ZaSu’s signature characterizations were such a fan favorite she was parodied in cartoons, a reflection that she was immersed in pop culture. If you’ve seen Olive Oyl from Max Fleischer’s Popeye the Sailor cartoons, you are already familiar with the signature ZaSu Pitts tone and voice. She was also featured in Looney Tunes, in Hollywood-ribbing toons like “Mother Goose Goes Hollywood.”


Pitts often faced the challenge of looking too similar to Lillian Gish. Here, with Mary Pickford, THE LITTLE PRINCESS (1917).

Born Eliza Susan Pitts on January 3rd, 1894 (her 124th birthday is next month), the family moved to Santa Cruz, California seeking sunnier opportunities. Despite her shy demeanor and bird-like qualities, Pitts was a natural performing on stage and moved to LA by age twenty-one. Working a small part with icon Mary Pickford, A LITTLE PRINCESS (1917) was her first break on the big screen.


Erich von Stroheim’s masterpiece GREED 

Soon, she was starring in one-reelers and feature films, working with greats like directors King Vidor and Eric Von Stroheim (i.e. the silent masterpiece, GREED)- in a range of parts from tragedy to comedy to drama. Her popularity increased in the 1930s, with a demand for her in character roles in comedies. She was partnered in series with Thelma Todd (Hal Roach promoted the two as a female Laurel and Hardy) and with Slim Summerville.


mastering comedy with Thelma Todd

The 1940s brought her success to radio, vaudeville and Broadway, working with the biggest names in entertainment. She transitioned easily to television in the 1950s, in popular roles like cruise ship beautician Elvira Nugent on “The Gale Storm Show.” But this decade also introduced ill health, with a cancer diagnosis. As a fitting tribute to her own career, her last role would be in the epic ensemble of comic legends, in IT’S A MAD, MAD, MAD, MAD WORLD (1963). Even with health battles, she continued working until her death at the age of sixty-nine on June 7, 1963.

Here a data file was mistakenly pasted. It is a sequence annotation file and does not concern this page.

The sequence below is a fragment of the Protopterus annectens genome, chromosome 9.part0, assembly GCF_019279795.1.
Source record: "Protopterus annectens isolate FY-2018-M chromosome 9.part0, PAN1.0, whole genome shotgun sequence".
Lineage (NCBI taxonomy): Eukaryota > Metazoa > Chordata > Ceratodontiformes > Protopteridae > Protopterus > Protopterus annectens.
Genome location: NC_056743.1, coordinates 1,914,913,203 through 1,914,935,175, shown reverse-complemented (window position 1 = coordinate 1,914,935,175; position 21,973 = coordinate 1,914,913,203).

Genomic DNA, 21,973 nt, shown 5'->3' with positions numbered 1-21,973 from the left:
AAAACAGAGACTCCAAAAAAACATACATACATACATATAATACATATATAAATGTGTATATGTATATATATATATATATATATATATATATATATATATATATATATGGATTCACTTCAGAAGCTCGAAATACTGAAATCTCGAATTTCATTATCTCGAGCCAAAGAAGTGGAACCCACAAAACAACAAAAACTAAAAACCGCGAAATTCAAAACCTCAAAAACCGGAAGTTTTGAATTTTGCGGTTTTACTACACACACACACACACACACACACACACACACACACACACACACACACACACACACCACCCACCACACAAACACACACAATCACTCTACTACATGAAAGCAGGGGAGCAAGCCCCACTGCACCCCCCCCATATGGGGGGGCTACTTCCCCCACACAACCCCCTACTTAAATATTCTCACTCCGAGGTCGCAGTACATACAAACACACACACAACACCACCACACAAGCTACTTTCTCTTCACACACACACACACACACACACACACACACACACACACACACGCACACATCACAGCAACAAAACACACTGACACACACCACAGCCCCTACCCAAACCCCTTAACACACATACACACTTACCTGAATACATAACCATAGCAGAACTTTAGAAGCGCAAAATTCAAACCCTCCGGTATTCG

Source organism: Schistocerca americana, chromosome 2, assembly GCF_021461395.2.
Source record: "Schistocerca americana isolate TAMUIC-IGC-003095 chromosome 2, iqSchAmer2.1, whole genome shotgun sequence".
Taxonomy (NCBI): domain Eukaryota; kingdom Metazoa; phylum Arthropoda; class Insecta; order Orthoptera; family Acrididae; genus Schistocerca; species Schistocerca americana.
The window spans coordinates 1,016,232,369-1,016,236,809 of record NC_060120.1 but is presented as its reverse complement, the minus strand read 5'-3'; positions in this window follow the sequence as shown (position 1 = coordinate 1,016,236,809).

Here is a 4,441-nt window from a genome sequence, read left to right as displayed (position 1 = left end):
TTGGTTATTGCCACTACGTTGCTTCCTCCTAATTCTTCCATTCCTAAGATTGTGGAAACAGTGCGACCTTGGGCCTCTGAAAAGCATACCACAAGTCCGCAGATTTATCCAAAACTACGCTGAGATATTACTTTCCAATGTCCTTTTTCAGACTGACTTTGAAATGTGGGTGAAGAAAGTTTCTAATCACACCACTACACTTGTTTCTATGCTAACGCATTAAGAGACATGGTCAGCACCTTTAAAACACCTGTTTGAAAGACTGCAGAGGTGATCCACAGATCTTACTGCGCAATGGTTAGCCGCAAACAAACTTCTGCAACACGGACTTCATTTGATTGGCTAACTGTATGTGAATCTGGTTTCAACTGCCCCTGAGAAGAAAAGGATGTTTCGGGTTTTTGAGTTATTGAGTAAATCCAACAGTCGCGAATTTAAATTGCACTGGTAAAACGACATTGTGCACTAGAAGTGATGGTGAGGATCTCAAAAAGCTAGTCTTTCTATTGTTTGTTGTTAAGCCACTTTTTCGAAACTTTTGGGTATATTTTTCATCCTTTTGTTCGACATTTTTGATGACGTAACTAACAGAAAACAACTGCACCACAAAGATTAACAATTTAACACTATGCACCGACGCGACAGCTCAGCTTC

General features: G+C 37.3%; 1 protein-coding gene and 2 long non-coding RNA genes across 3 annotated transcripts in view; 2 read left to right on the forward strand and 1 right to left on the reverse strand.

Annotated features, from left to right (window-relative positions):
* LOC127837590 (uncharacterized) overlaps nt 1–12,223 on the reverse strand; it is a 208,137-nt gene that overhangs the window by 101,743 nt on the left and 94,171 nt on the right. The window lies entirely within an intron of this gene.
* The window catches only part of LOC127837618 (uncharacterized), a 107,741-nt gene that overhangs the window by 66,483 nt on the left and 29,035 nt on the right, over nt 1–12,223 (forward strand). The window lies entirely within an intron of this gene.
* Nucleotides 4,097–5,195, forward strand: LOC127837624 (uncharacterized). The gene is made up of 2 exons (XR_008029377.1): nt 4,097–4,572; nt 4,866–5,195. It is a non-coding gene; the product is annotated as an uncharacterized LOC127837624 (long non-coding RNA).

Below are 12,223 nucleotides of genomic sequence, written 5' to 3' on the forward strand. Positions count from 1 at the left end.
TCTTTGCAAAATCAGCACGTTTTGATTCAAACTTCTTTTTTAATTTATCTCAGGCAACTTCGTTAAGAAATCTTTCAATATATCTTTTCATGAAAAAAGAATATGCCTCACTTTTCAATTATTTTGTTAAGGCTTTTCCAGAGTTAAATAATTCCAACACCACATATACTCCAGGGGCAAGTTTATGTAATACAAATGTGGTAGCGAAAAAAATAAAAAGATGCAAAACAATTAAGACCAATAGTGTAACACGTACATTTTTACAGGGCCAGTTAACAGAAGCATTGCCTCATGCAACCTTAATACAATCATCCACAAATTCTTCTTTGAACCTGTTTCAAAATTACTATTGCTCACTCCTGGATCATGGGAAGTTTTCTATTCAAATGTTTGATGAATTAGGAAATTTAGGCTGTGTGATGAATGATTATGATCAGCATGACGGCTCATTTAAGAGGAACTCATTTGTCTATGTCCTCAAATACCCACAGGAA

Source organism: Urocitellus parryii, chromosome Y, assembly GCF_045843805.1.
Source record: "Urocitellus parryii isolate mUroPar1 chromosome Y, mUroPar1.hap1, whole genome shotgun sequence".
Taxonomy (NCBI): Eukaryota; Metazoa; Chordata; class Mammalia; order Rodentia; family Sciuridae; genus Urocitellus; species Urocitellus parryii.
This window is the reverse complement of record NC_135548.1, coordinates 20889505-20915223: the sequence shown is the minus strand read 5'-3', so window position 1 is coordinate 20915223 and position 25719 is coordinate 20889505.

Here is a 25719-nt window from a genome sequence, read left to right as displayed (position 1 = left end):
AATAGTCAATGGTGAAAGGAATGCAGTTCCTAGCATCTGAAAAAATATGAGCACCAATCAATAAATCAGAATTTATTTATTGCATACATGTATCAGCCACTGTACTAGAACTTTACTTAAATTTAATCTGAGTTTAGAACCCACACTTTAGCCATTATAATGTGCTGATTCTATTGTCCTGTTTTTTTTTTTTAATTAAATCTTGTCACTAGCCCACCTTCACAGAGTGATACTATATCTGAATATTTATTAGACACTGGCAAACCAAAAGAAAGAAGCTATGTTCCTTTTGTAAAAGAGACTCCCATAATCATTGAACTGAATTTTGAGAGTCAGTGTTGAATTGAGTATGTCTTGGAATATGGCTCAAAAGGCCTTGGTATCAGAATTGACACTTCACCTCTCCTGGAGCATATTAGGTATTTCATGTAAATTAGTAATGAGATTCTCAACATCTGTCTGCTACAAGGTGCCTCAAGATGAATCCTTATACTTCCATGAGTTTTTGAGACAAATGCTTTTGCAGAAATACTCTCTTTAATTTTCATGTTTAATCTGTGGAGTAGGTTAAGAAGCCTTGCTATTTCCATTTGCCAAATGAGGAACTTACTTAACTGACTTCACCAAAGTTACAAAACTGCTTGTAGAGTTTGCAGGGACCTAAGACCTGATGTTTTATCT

Pitts’ last role in IT’s A MAD, MAD, MAD, MAD WORLD

ZaSu Pitts was a true wallflower success story. She proved that a shy girl from Kansas, with more matronly than cover-girl looks, could be a huge star as a character actress. She worked from the silents to the sixties, in every entertainment medium (film, radio, vaudeville, television and on Broadway), from dramatic roles to comedy, and she worked with some of the biggest stars and filmmakers in Hollywood’s heydays.


The more ZaSu films I watch, the more I am thoroughly charmed by her. And to see her range from tragic epic dramatic roles like GREED to super silly shorts with Thelma Todd, I am also in awe of her talent. What a character!


This article on character acting legend ZaSu Pitts is my contribution to the 6th annual WHAT A CHARACTER Blogathon, hosted by Aurora of Once Upon a Screen, Paula of Paula’s Cinema Club and yours truly. You can read the other entries on character actors from this blogathon from days one, two and three:

It’s here! 6th Annual WHAT A CHARACTER! Blogathon: Day One


The anticipation is over! Today we bring you the first day of the 6th annual What A Character Blogathon, hosted by yours truly and my fellow co-hosts, the classic film loving ladies: Paula of Paula’s Cinema Club @Paula_Guthat and Aurora of Once Upon A Screen @CitizenScreenings.